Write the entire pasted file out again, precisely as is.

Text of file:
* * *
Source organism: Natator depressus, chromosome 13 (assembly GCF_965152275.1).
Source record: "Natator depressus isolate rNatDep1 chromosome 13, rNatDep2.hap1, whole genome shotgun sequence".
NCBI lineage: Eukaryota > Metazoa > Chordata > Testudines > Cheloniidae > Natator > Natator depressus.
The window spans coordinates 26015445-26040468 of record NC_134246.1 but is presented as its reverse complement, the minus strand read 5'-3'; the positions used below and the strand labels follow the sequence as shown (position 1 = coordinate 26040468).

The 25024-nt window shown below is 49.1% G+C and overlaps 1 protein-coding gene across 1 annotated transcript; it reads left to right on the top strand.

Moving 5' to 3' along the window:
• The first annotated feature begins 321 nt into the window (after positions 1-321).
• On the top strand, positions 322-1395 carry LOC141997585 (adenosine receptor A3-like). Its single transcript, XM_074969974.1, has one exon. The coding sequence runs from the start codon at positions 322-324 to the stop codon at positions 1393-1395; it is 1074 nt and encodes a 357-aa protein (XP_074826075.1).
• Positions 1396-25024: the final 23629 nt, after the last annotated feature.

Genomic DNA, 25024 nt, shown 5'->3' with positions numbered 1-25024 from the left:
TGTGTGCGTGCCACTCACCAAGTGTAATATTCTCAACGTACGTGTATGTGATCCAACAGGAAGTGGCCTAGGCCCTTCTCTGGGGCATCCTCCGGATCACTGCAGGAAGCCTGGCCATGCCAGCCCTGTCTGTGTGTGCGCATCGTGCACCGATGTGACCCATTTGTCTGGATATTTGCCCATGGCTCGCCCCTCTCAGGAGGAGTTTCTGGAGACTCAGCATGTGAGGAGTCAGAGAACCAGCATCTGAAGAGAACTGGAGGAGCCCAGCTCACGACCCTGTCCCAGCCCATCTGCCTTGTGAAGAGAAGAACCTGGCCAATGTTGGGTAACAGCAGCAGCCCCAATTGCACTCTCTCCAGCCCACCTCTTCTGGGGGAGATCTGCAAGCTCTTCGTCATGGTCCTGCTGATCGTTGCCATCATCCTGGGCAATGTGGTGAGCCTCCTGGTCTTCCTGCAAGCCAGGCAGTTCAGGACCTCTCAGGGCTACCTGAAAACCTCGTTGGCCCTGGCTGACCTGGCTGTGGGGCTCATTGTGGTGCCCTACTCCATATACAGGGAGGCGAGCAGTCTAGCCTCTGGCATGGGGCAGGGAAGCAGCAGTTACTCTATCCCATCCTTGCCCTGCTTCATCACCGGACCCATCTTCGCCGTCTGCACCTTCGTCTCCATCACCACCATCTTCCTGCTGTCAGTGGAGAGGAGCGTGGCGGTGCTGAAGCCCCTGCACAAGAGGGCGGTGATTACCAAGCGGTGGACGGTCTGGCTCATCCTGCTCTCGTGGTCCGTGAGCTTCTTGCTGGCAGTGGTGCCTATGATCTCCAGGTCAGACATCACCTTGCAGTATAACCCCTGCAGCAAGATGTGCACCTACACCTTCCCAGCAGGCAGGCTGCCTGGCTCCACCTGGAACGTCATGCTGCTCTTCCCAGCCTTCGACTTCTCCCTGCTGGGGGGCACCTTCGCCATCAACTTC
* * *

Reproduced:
Source organism: Natator depressus, chromosome 13 (assembly GCF_965152275.1).
Source record: "Natator depressus isolate rNatDep1 chromosome 13, rNatDep2.hap1, whole genome shotgun sequence".
NCBI lineage: Eukaryota > Metazoa > Chordata > Testudines > Cheloniidae > Natator > Natator depressus.
The window spans coordinates 26015445-26040468 of record NC_134246.1 but is presented as its reverse complement, the minus strand read 5'-3'; the positions used below and the strand labels follow the sequence as shown (position 1 = coordinate 26040468).

The 25024-nt window shown below is 49.1% G+C and overlaps 1 protein-coding gene across 1 annotated transcript; it reads left to right on the top strand.

Moving 5' to 3' along the window:
• The first annotated feature begins 321 nt into the window (after positions 1-321).
• On the top strand, positions 322-1395 carry LOC141997585 (adenosine receptor A3-like). Its single transcript, XM_074969974.1, has one exon. The coding sequence runs from the start codon at positions 322-324 to the stop codon at positions 1393-1395; it is 1074 nt and encodes a 357-aa protein (XP_074826075.1).
• Positions 1396-25024: the final 23629 nt, after the last annotated feature.

Genomic DNA, 25024 nt, shown 5'->3' with positions numbered 1-25024 from the left:
TGTGTGCGTGCCACTCACCAAGTGTAATATTCTCAACGTACGTGTATGTGATCCAACAGGAAGTGGCCTAGGCCCTTCTCTGGGGCATCCTCCGGATCACTGCAGGAAGCCTGGCCATGCCAGCCCTGTCTGTGTGTGCGCATCGTGCACCGATGTGACCCATTTGTCTGGATATTTGCCCATGGCTCGCCCCTCTCAGGAGGAGTTTCTGGAGACTCAGCATGTGAGGAGTCAGAGAACCAGCATCTGAAGAGAACTGGAGGAGCCCAGCTCACGACCCTGTCCCAGCCCATCTGCCTTGTGAAGAGAAGAACCTGGCCAATGTTGGGTAACAGCAGCAGCCCCAATTGCACTCTCTCCAGCCCACCTCTTCTGGGGGAGATCTGCAAGCTCTTCGTCATGGTCCTGCTGATCGTTGCCATCATCCTGGGCAATGTGGTGAGCCTCCTGGTCTTCCTGCAAGCCAGGCAGTTCAGGACCTCTCAGGGCTACCTGAAAACCTCGTTGGCCCTGGCTGACCTGGCTGTGGGGCTCATTGTGGTGCCCTACTCCATATACAGGGAGGCGAGCAGTCTAGCCTCTGGCATGGGGCAGGGAAGCAGCAGTTACTCTATCCCATCCTTGCCCTGCTTCATCACCGGACCCATCTTCGCCGTCTGCACCTTCGTCTCCATCACCACCATCTTCCTGCTGTCAGTGGAGAGGAGCGTGGCGGTGCTGAAGCCCCTGCACAAGAGGGCGGTGATTACCAAGCGGTGGACGGTCTGGCTCATCCTGCTCTCGTGGTCCGTGAGCTTCTTGCTGGCAGTGGTGCCTATGATCTCCAGGTCAGACATCACCTTGCAGTATAACCCCTGCAGCAAGATGTGCACCTACACCTTCCCAGCAGGCAGGCTGCCTGGCTCCACCTGGAACGTCATGCTGCTCTTCCCAGCCTTCGACTTCTCCCTGCTGGGGGGCACCTTCGCCATCAACTTC